This is a sponsored post.
Does the very thought of bookkeeping send shivers down your spine? If you think it’s complicated, hard work, or a long and boring task, we have some tips to show you just how easy and quick it can be.
Why Bookkeeping for Household Expenses is Important
Getting into financial trouble is easier than ever nowadays. Credit is available practically for the asking, and temptation to overspend in response to slick advertising surrounds us. Taking control of the ebb and flow of money through your household shows you the big picture. It helps prevent nasty financial surprises and you’ll avoid sleepless nights worrying about money because you’ll see ways to get through, or around, any problems.
Prepare Your Basic Books
The terms ‘bookkeeping’ and ‘accounting’ can sound a little intimidating, conjuring up visions of VAT deducting, tax allowances and payroll. Alongside those tasks, there’s a side vision of complex software, expensive computer systems or specialist training.
In fact, you don’t need any of those to get started with basic household bookkeeping. All you’re doing is balancing what comes in with what goes out, monitoring how and where money flows both ways. When the ‘income’ column tots up to more than the ‘expenses’ column, everyone is happy.
If you have even a beginner’s understanding of Excel, it’s easy to open a workbook and create columns for income and expenditure. You could add to those with columns that details how you paid for items or bills, (direct debit, cash, credit card, etc.). The income column may have only one entry each month if there’s a single wage earner in your family and you have no other income sources.
If you prefer a notebook to jot down what you’re earning and spending, that’s fine too. Any stationers will sell accounting ledgers, or you could go even simpler and just invest in an exercise book, drawing your own columns on pages with a ruler and pen. It honestly doesn’t need to be any more complicated to get you going.
At the end of the month, add up your two columns. Ideally you’ll have money left over to put into savings or, if you don’t, you can spot where to trim your spending.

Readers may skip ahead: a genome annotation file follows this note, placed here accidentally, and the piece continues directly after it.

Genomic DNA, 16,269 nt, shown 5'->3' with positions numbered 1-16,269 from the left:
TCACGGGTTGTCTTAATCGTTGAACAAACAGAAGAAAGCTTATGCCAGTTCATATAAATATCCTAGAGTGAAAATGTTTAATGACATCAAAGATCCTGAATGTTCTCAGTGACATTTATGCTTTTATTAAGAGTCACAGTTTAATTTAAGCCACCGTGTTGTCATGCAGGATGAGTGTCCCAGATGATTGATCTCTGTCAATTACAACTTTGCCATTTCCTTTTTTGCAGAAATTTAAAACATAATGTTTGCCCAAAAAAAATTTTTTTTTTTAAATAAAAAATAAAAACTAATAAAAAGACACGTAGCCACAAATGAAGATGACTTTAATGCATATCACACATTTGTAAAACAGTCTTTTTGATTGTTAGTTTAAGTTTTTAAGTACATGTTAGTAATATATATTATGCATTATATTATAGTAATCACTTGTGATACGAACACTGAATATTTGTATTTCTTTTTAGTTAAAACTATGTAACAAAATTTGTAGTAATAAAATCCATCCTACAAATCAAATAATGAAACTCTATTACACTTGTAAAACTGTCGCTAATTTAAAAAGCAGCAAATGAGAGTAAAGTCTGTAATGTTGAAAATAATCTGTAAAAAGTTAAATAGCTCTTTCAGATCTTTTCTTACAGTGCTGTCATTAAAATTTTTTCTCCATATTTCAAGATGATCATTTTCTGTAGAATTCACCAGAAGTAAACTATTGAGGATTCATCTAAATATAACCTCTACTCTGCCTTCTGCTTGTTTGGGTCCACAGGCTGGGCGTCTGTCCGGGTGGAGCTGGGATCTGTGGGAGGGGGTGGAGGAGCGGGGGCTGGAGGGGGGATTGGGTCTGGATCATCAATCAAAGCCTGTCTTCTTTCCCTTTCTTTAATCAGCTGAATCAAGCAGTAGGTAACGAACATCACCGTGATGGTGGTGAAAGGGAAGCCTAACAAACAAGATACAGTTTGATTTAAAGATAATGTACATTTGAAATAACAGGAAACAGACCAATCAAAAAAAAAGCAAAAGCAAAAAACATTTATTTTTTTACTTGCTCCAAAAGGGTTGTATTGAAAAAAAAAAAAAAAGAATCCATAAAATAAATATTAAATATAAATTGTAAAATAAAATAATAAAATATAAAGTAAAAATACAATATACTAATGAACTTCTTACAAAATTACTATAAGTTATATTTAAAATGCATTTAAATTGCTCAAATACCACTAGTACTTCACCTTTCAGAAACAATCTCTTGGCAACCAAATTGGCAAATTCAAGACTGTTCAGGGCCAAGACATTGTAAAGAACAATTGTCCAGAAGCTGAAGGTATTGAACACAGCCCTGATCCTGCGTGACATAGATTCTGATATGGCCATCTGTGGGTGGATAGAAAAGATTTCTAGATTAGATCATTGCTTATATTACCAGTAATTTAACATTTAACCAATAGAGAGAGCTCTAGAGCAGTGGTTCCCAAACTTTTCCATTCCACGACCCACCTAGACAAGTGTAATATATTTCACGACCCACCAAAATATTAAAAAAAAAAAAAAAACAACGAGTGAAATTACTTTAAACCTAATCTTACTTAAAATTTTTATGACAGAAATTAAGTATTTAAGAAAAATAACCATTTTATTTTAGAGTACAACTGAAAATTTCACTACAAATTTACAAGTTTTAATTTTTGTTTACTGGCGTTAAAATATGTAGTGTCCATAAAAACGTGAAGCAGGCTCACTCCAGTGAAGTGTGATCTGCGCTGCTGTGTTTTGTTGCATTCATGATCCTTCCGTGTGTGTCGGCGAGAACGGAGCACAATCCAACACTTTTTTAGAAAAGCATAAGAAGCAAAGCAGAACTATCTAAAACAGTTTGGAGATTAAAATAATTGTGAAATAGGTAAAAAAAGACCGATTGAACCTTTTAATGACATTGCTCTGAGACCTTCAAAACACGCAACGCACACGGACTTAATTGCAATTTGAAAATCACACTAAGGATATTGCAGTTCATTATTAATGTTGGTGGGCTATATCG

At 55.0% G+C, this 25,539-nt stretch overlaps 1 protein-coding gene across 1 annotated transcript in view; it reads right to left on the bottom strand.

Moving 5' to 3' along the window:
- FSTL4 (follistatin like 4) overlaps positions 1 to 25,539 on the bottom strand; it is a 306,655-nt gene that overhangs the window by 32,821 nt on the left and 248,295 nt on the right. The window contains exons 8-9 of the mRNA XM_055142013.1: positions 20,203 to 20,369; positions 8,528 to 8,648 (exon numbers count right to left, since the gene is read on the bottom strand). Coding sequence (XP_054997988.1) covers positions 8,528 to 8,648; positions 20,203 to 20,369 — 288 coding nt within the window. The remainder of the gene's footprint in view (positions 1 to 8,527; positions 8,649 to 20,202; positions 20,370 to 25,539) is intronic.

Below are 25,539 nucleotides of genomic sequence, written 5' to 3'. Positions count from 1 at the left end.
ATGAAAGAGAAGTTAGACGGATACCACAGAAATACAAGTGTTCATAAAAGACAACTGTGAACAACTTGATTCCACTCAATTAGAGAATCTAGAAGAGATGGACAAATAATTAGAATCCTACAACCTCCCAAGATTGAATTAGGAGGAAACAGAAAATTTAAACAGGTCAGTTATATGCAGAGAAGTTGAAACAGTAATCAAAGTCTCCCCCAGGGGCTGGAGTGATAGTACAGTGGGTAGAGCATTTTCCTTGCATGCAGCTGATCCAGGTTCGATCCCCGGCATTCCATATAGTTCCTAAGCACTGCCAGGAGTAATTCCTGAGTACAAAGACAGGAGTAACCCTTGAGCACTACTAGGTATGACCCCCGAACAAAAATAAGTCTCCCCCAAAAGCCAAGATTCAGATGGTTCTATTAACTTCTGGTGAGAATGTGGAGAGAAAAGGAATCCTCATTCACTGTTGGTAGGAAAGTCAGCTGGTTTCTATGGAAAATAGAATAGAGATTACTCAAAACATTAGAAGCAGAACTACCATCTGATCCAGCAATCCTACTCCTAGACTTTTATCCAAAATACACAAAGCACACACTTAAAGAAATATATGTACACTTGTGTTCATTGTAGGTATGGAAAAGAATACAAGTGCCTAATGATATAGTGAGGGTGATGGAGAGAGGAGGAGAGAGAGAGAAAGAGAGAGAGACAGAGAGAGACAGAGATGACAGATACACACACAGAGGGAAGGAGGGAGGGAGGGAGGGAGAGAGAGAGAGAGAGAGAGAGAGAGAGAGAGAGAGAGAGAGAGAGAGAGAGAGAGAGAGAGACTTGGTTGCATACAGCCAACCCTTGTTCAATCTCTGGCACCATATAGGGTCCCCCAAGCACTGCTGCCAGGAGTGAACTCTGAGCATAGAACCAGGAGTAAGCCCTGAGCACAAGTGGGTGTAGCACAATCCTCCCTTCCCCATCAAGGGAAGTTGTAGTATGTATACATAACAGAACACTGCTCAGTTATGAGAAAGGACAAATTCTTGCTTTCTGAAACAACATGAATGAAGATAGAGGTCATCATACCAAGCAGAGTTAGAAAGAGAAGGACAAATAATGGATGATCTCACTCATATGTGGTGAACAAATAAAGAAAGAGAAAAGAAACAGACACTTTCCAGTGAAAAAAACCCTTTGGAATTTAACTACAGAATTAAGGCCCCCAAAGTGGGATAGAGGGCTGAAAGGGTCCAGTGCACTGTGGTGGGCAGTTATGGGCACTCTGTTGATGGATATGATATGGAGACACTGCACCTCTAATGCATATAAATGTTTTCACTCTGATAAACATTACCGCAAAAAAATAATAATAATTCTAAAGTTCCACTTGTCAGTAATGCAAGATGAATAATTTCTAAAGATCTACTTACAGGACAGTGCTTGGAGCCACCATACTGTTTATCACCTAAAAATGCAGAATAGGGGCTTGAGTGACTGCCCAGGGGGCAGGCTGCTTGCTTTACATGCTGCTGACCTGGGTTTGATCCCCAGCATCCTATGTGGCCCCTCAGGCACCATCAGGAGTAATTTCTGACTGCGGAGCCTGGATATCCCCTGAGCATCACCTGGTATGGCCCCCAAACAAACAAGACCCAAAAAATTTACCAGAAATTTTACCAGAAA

Once you get into the habit of jotting down your spending, you’ll soon have a clear picture of exactly where money is going. You can forever banish that feeling that money is simply slipping through your fingers.
When You Need a Bit More than ‘Basic’
When you have one job and the company takes care of all your tax and national insurance through PAYE, all you have to think about is income and expense.
It gets more complicated if you’re self-employed, run a business alongside regular employment, or have income from investments or other sources. You may not have either the time or the expertise to make sure you’re not paying too much or too little tax and that you’re claiming all your allowances.
This is where bookkeepers and accountants play a vital role. But do you need both? Here’s the distinction:
- Accountants take your end-of-year books and through the information they contain they can prepare financial reports, fill in and file your tax return and make sure you’re getting the maximum back from your allowances. Their specialised knowledge also equips them to give business advice if they spot places where your money could work harder.
- Bookkeepers are the ones who prepare the books and keep them up to date throughout the year. They often work for various customers on a part time basis, so you could hire their services for however many hours you need each week or month. Bookkeepers understand what accountants need, so accounts are always properly maintained and presented.
Whether you keep it simple or hire professional help is less important than whether you get started or not. Taking control of money puts you in charge and it doesn’t need to take longer than a few minutes each day to record your transactions.
Disclosure: This is a paid for post.